in the news:

Posted Tuesday, November 14, 2017 1:40 pm

To the Editor:

While driving past Stanmore Park (on Warwick Pond) this past weekend, we observed someone raking and bagging leaves. My comment to my wife was we must stop on our return and thank the person. On our return he had gone. We later found out who it was.

We give Bruce Webb, a member of the Buckeye Brook Coalition, a big Friends of Warwick Ponds thank you for taking this initiative.  I asked Bruce what motivated him to do this. He told me that after reading the e-mail from Linda Green about how leaves could affect water quality on Candlewood Lake he needed to do something.

This highlights how effective sharing information is. It is actions like this that keep the passion burning brightly for Friends of Warwick Ponds as we continue our journey towards clean Warwick waters. Thank you.

Phil d’Ercole


Friends of Warwick Ponds Association

Our next Friends of Warwick Ponds meeting will be on Thursday April 19th @ 6 PM in the small meeting room at the Warwick Public Library. 

fowps @ 30th anniversary of uri watershed!

Friends of Warwick Ponds attended URI Watershed Watch 30 year anniversary on Nov 5th at the Kingston Campus. Photos are members of FOWPS Ruth Page, Phil D’Ercole and Carmen D’Ercole who manned the display table. Ruth discussing water quality issues with  a water quality sampling volunteer from Gorton Pond. Last but not least Director Janet Coit from RIDEM stops by to say hello.


Friends of Warwick Ponds thanks URI Watershed Watch for 30 years of dedication to collect and document water quality data. We also thank Director Janet Coit and her staff for all they have done and continue to do to improve Warwick Water Quality.

Meeting summary fROM March 14th, 2018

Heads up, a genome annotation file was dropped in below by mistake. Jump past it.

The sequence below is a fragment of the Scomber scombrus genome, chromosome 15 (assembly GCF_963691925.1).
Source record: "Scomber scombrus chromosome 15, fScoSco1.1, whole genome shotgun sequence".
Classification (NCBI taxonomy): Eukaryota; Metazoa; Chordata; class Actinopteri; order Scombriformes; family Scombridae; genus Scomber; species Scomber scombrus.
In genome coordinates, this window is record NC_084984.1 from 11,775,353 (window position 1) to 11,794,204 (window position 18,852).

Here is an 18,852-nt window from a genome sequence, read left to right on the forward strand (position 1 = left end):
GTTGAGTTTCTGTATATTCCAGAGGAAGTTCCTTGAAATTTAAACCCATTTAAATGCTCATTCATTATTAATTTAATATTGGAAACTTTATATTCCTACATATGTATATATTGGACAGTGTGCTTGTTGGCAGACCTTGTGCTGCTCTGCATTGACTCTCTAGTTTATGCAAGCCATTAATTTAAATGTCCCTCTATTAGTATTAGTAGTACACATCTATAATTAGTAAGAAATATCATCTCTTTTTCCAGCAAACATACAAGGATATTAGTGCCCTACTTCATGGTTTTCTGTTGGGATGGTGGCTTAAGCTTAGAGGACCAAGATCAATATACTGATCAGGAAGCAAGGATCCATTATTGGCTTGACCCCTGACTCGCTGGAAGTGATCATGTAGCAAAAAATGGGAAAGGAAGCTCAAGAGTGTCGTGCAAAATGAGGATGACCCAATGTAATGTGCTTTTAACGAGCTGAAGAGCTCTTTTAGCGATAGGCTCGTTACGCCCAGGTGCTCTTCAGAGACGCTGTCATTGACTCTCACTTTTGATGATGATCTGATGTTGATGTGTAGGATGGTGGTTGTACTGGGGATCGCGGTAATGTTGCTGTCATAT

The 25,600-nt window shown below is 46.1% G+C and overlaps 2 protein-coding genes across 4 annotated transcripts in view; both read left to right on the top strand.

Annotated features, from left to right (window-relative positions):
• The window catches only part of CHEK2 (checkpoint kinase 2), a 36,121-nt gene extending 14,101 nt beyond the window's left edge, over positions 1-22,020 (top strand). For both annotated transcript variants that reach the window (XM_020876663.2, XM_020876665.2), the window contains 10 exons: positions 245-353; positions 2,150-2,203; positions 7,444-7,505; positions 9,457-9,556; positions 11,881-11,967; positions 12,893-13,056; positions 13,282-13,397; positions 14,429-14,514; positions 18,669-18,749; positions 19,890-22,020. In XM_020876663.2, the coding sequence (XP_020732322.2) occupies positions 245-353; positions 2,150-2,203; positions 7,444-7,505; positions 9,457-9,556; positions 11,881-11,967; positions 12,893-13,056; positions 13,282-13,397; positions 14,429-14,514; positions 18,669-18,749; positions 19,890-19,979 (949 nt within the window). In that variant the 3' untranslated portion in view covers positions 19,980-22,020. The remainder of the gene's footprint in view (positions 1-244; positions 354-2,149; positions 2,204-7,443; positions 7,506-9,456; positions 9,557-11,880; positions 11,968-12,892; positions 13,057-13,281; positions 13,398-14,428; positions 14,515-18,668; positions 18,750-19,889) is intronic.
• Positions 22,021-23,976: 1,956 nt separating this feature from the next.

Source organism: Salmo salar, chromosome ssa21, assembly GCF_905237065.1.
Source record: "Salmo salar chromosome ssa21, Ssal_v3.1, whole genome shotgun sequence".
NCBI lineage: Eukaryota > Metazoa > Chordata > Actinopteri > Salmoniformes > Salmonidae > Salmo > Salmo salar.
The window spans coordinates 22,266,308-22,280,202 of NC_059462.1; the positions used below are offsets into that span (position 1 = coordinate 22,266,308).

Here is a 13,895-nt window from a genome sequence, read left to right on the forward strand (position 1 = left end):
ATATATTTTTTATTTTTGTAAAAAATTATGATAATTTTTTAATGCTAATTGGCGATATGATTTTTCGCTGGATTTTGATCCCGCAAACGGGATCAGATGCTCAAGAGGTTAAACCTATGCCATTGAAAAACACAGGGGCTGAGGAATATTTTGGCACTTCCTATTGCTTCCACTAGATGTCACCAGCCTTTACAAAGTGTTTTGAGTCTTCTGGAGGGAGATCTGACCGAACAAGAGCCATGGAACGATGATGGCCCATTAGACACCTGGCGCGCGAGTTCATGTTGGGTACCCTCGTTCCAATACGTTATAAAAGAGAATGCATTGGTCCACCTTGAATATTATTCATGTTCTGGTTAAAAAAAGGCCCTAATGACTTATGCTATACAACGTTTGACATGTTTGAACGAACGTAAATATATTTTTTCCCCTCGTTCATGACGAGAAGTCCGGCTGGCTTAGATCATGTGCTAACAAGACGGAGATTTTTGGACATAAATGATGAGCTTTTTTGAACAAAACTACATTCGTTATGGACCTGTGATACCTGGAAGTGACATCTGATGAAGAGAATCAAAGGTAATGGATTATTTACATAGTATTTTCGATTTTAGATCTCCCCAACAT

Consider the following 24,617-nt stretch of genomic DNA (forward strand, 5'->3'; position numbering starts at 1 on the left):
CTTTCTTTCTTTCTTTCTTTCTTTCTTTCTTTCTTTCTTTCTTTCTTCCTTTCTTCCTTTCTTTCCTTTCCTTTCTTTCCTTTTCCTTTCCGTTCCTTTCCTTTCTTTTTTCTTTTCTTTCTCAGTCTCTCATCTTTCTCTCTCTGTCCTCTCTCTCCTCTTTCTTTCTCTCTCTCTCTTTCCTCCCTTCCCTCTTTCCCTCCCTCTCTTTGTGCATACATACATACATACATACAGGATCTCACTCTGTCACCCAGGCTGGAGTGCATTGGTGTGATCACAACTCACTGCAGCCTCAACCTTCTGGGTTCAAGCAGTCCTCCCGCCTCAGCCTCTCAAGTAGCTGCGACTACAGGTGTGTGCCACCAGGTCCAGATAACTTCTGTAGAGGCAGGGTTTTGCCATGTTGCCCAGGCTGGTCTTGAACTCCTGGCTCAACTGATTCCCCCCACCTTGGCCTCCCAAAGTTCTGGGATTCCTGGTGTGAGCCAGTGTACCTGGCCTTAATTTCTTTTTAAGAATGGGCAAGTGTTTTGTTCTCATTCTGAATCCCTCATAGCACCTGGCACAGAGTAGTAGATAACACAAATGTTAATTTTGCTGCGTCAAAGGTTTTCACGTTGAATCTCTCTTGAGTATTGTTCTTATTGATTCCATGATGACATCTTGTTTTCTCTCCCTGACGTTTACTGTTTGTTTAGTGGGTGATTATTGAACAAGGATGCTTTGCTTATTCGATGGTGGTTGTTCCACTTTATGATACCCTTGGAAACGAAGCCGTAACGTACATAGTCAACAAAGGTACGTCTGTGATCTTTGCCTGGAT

Called meeting to order at 6:05 pm         

The environmental phrase of the month is CFCs.  Short for ‘Chloroflurocarbons’, which are

Chemicals used in manufacturing and in the past in aerosol cans and refrigerators, which can

Damage the ozone layer.  

  1. Discuss old business.

- Should we invite quests to our meetings: BBC, RIAC, and DEM ETC?  We will invite quests as required. Attendance by FOWPS for these events will need to be known in advance. Will invite Dr Steven Shivers to May 17th meeting.   

-Do we want to pursue the long term project for tree planting in Warwick?  Planning Director DePasquale is investigating alternatives. Will follow up in coming months. Reminder sent 2/5/18. Will follow-up in April. See attached.   

-How will the DPW communicate with the public on the results of the action items from the

Consent Agreement between the city, and DEM.  The progress report will be posted on the

cities web site. www.warwick .gov, click government, public works, RIDEM Consent Decree. Last update Feb 2018. See attached.   

-How do we attract more supporters?  Rick to investigate setting up table at library and Farmers Markets, etc. Project team Rick, Phil, Madeline. How will we use the new form? New form is posted at the library. Form now posted at Dave’s Market. Ongoing See attached

- Additional sampling upstream of Warwick Pond. First samples started 5/11. Results attached. Sent to DEM for analysis. Tried to get city to pay for additional sampling for 2018. They denied that request and also reneged on paying URI for the 2017 sampling. See attached.      

-Volunteer opportunity, evaluate staff gauge data. Obtain other pertinent data. Disseminate To public. Chart for quarterly readings. Chart for Jan 2018 to March 2018. Chart for July 2016 to Jan 2018. Will investigate high school senior project opportunity. Warwick Teachers notified in March.

-482 visitors over last 30 days in Web Site activity increase of 87%.

                 -Face book reached 30 people.


 Page 1                                                                                  3/15/18



  1. Discuss old business (continued)

 -Check with colleges if any interest in science student project.  We will revisit this action each year.        

-The Buckeye Brook Waterway Study is moving at a snail’s pace. We have requested that FOWPS be involved in discussions and decisions pertaining to water quality issues of Warwick Pond. EA Engineering completed the project. The City has prepared another RFP 2018-251 which is on the March 19th City Council Agenda. We are trying to obtain the details. See attached  

-What is our answer to DEM response on RIAC use of Fire Fighting Foams? Our response will be